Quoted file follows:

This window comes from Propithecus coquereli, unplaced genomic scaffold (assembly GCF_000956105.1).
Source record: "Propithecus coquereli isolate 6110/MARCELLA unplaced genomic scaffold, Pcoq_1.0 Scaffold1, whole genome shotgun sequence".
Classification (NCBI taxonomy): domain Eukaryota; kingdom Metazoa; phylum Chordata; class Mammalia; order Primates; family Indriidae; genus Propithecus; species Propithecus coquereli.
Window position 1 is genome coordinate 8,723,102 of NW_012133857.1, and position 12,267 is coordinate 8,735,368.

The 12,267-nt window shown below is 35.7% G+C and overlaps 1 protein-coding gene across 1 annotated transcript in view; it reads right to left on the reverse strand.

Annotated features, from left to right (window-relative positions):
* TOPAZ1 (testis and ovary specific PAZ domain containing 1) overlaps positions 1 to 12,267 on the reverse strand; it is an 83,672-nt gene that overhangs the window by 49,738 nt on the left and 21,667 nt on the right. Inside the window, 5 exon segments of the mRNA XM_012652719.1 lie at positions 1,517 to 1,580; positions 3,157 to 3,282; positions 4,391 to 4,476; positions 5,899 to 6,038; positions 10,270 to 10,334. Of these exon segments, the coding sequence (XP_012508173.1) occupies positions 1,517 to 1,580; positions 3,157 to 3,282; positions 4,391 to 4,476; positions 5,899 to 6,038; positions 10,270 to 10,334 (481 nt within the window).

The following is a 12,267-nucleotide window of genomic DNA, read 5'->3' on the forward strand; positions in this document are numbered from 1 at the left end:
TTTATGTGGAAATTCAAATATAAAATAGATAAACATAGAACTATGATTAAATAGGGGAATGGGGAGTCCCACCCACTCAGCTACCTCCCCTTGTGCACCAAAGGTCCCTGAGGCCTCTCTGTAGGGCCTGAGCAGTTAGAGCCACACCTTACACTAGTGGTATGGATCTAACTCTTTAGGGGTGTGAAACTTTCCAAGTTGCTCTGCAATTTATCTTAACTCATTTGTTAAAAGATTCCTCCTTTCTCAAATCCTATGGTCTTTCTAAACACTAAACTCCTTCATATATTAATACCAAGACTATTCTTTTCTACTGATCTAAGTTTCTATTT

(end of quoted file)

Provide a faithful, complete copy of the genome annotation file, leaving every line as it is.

This window comes from Propithecus coquereli, unplaced genomic scaffold (assembly GCF_000956105.1).
Source record: "Propithecus coquereli isolate 6110/MARCELLA unplaced genomic scaffold, Pcoq_1.0 Scaffold1, whole genome shotgun sequence".
Classification (NCBI taxonomy): domain Eukaryota; kingdom Metazoa; phylum Chordata; class Mammalia; order Primates; family Indriidae; genus Propithecus; species Propithecus coquereli.
Window position 1 is genome coordinate 8,723,102 of NW_012133857.1, and position 12,267 is coordinate 8,735,368.

The 12,267-nt window shown below is 35.7% G+C and overlaps 1 protein-coding gene across 1 annotated transcript in view; it reads right to left on the reverse strand.

Annotated features, from left to right (window-relative positions):
* TOPAZ1 (testis and ovary specific PAZ domain containing 1) overlaps positions 1 to 12,267 on the reverse strand; it is an 83,672-nt gene that overhangs the window by 49,738 nt on the left and 21,667 nt on the right. Inside the window, 5 exon segments of the mRNA XM_012652719.1 lie at positions 1,517 to 1,580; positions 3,157 to 3,282; positions 4,391 to 4,476; positions 5,899 to 6,038; positions 10,270 to 10,334. Of these exon segments, the coding sequence (XP_012508173.1) occupies positions 1,517 to 1,580; positions 3,157 to 3,282; positions 4,391 to 4,476; positions 5,899 to 6,038; positions 10,270 to 10,334 (481 nt within the window).

The following is a 12,267-nucleotide window of genomic DNA, read 5'->3' on the forward strand; positions in this document are numbered from 1 at the left end:
TTTATGTGGAAATTCAAATATAAAATAGATAAACATAGAACTATGATTAAATAGGGGAATGGGGAGTCCCACCCACTCAGCTACCTCCCCTTGTGCACCAAAGGTCCCTGAGGCCTCTCTGTAGGGCCTGAGCAGTTAGAGCCACACCTTACACTAGTGGTATGGATCTAACTCTTTAGGGGTGTGAAACTTTCCAAGTTGCTCTGCAATTTATCTTAACTCATTTGTTAAAAGATTCCTCCTTTCTCAAATCCTATGGTCTTTCTAAACACTAAACTCCTTCATATATTAATACCAAGACTATTCTTTTCTACTGATCTAAGTTTCTATTT